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Giant vallecular cyst: an impending threat for airway collapse
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  1. Surya Ravichandran,
  2. Puducherry Ravichandran Subhashini,
  3. Kalaiarasi Raja and
  4. Arun Alexander
  1. ENT, Jawaharlal Institute of Postgraduate Medical Education and Research, Puducherry, India
  1. Correspondence to Dr Puducherry Ravichandran Subhashini; prsubhashini90{at}gmail.com

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Description

The vallecular cyst is formed due to an obstruction in the collecting duct of a submucosal gland, thereby causing the accumulation of mucus within it. It is also known as a ductal cyst, mucus-retention cyst. DeSanto et al1 identified that these vallecular cysts are due to distended ducts and not distended glands as histopathologically, the cells of these cysts are typically squamous or respiratory epithelium and not of acinar cells. As it is a rare entity, the exact incidence is not known. Vallecular cysts can occur in any part of the oropharynx due to the presence of numerous mucus glands within the lining epithelium. In children, vallecular cysts are most commonly found in the base of the tongue and vallecula.2 Vallecular cysts are largely aymptomatic; however, they can cause upper airway obstruction, making the child present with stridor and respiratory distress if it grows large. Surgical excision is the mainstay treatment. Multiple intubation attempts are best avoided as there is a high risk of rupture of the cyst and aspiration of the cyst contents.3 The transoral median glossotomy approach and transhyoid approach, which carry an increased risk of prolonged intubation, need for postoperative tracheotomy and rarely pharyngocutaneous fistula, have been primarily replaced by transoral excision procedures.4

Aspiration of the vallecular cyst to shrink its size followed by intubation has been recorded in the literature.5 6 However, marsupialisation via coblation has been the treatment of choice for vallecular cyst.7

A 7-year-old girl was admitted as a case of difficulty in swallowing. On examination, a smooth cystic lesion was noted in the base of the tongue occupying the oropharyngeal isthmus (figure 1). Clinically, a diagnosis of the vallecular cyst was made. Difficulty in endotracheal intubation was anticipated. As the child was apprehensive for awake fibreoptic intubation, the child was preoxygenated for 3 min and induced with sevoflurane starting from 1%. Mask ventilation was initiated, and the child was on spontaneous breathing. When the child was under, at 3%, the cyst obstructed the glottis completely. The child started desaturating to <90% momentarily. Direct laryngoscopy with Macintosh blade showed it would be impossible to intubate with the cyst unruptured. The cyst was held with a Magill’s forceps, lifted and aspirated. Around 2 mL of clear fluid was aspirated from the cyst, following which it collapsed on itself. Once the cyst was aspirated, the airway opened, and with the child breathing spontaneously, saturation improved to 100% quickly. Endotracheal intubation was successful. Under general anaesthesia, the vallecular cyst was examined using a 0° endoscope, and it was found to be arising from the lingual surface of the epiglottis. The base of the vallecular cyst attached to the lingual surface of the epiglottis was cauterised (figure 2), the sac was removed and sent for histopathological examination. The child was extubated uneventfully. Histopathological examination of the excised material confirmed our diagnosis of the vallecular cyst (figure 3).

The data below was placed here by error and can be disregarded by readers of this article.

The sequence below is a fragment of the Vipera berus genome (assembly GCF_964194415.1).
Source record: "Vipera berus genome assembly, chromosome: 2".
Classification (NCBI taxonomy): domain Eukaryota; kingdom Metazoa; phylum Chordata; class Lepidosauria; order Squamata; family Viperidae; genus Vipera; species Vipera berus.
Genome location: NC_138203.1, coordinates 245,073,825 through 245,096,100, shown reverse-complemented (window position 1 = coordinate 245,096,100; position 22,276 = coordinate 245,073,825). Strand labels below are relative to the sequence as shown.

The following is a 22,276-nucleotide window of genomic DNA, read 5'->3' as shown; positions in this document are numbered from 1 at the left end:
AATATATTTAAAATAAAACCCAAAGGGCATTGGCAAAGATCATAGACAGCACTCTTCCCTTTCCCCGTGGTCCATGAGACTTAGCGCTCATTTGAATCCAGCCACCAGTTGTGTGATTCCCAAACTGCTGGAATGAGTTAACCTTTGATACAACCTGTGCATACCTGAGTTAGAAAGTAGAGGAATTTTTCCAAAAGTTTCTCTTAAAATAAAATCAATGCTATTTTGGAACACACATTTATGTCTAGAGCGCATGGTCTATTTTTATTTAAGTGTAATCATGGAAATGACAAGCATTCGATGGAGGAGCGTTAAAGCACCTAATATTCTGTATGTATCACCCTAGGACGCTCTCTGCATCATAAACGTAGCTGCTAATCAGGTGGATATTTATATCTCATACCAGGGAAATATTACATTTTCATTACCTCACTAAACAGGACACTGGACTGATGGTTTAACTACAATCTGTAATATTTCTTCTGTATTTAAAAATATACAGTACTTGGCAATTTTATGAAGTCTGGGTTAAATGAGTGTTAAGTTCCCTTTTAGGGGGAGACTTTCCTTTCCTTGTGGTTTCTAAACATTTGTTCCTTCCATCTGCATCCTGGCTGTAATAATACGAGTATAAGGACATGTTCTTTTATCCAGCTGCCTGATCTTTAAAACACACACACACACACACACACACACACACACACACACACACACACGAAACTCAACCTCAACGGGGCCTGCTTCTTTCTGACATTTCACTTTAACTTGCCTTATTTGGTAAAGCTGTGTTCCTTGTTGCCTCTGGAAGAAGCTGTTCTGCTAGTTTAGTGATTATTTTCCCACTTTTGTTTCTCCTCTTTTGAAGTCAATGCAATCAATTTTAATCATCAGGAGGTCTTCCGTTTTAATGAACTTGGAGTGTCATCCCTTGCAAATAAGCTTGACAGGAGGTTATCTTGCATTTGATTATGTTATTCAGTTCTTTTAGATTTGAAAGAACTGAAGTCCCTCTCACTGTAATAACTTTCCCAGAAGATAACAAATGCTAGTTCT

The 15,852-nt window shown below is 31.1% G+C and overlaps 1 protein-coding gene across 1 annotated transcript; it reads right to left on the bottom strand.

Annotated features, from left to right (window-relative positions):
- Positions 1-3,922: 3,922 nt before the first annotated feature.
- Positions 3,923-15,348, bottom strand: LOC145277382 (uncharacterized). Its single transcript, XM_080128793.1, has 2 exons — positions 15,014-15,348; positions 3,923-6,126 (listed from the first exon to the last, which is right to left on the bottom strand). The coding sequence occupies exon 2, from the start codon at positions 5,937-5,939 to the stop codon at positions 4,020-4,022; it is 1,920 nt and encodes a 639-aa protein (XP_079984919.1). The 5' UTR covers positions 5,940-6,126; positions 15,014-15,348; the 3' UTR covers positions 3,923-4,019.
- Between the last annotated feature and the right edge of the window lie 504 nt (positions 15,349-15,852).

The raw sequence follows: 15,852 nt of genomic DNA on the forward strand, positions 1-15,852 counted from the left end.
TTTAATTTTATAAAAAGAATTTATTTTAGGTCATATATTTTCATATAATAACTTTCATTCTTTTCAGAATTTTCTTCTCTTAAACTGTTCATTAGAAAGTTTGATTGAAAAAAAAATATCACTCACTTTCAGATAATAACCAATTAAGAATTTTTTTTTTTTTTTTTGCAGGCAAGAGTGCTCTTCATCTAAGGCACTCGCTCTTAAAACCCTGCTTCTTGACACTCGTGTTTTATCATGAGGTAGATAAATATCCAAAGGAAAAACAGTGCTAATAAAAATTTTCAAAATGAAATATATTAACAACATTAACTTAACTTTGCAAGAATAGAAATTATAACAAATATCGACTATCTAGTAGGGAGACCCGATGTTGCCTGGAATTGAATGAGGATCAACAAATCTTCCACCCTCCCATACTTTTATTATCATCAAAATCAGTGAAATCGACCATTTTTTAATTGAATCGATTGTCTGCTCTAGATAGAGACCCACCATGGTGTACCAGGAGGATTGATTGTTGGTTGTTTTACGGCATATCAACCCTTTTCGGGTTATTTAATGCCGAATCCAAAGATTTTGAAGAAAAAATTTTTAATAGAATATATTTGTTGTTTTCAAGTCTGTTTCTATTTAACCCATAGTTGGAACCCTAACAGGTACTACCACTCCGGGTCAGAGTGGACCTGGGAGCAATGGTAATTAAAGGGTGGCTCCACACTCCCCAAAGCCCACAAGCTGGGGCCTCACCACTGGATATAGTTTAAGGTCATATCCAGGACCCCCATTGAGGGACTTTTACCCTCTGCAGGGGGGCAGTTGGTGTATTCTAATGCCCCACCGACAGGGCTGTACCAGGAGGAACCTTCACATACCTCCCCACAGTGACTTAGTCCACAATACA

Figure 1

Picture showing vallecular cyst on mouth opening.

Figure 2

Cauterisation of the attachment of the vallecular cyst after aspiration.

Figure 3

Histopathological examination of the excised cyst showing outer lining of squamous epithelium.

Patient’s perspective

Our child reported difficulty in swallowing for a few months. We noticed the significant swelling in her mouth and were worried that it could be a grave condition. The doctors explained the benign nature of the disease; however, they warned us about the potential risk of causing breathing difficulty. After the surgery, our daughter recovered completely, and we are happy that our terrifying experience came to an end. We thank the doctors and the treating staff for their efforts and commitment to our daughter’s treatment.

Learning points

  • Vallecular cysts are usually asymptomatic but can be present with respiratory distress and stridor.

  • If found incidentally and hampering endotracheal intubation, transoral aspiration can be done to gain airway access.

  • The tongue should have been pulled out, the nasopharyngeal airway should have been inserted and connected to the endotracheal tube adapter, and sevoflurane continued with 100% oxygen as the child was continuing spontaneous breathing, which could have prevented the airway collapse.

  • Aspiration of the cyst must be followed by definitive management such as excision of the cyst as aspiration alone leads to a higher chance of re-accumulation of the fluid.

Ethics statements

References

Footnotes

  • Contributors SR and SPR: data collection, manuscript preparation and review of literature. KR and AA: review and editing of the final manuscript.

  • Funding The authors have not declared a specific grant for this research from any funding agency in the public, commercial or not-for-profit sectors.

  • Competing interests None declared.

  • Provenance and peer review Not commissioned; externally peer reviewed.